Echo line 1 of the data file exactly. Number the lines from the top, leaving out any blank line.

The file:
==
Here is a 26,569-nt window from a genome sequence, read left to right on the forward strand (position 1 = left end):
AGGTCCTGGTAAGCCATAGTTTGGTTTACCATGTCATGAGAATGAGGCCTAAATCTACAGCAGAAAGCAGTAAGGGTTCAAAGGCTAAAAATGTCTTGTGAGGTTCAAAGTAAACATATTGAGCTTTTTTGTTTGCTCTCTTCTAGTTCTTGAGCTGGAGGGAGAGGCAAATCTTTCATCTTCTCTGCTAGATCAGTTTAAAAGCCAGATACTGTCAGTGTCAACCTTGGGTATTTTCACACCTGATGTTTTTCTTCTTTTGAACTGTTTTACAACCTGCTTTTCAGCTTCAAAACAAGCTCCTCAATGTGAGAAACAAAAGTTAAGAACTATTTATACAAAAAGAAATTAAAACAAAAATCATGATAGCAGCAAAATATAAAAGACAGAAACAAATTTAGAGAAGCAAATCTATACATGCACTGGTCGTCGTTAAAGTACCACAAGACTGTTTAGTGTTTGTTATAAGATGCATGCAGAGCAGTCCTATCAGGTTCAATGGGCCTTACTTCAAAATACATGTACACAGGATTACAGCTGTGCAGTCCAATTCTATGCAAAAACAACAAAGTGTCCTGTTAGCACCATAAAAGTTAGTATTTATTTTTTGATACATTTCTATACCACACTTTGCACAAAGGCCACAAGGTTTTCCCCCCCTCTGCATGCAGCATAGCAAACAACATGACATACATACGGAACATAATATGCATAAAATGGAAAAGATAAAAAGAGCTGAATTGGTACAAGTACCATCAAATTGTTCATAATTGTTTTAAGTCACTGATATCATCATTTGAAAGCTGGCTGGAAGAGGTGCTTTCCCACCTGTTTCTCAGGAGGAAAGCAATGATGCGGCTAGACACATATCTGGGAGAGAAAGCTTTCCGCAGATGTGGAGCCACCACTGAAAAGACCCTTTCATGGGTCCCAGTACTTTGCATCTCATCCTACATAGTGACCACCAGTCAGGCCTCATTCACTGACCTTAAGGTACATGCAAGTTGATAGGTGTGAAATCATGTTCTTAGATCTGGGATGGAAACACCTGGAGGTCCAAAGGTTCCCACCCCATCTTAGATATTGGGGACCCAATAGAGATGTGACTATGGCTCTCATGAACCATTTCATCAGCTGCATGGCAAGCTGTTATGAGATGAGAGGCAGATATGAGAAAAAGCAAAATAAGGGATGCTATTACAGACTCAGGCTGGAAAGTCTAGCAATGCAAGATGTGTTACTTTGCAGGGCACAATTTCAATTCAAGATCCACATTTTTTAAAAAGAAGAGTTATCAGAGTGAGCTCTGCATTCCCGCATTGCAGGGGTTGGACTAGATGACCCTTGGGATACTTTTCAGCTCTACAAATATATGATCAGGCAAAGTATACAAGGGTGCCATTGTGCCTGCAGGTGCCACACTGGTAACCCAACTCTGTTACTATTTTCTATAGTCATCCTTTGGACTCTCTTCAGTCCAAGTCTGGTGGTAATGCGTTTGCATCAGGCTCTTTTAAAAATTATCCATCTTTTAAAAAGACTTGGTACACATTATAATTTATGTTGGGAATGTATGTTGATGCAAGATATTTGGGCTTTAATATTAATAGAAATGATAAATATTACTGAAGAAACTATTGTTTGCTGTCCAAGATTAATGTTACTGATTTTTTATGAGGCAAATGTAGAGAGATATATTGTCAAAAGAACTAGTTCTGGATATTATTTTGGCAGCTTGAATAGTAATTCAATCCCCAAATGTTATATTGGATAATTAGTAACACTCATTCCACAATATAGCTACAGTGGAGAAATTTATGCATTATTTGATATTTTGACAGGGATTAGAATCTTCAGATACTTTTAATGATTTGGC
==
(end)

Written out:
Here is a 26,569-nt window from a genome sequence, read left to right on the forward strand (position 1 = left end):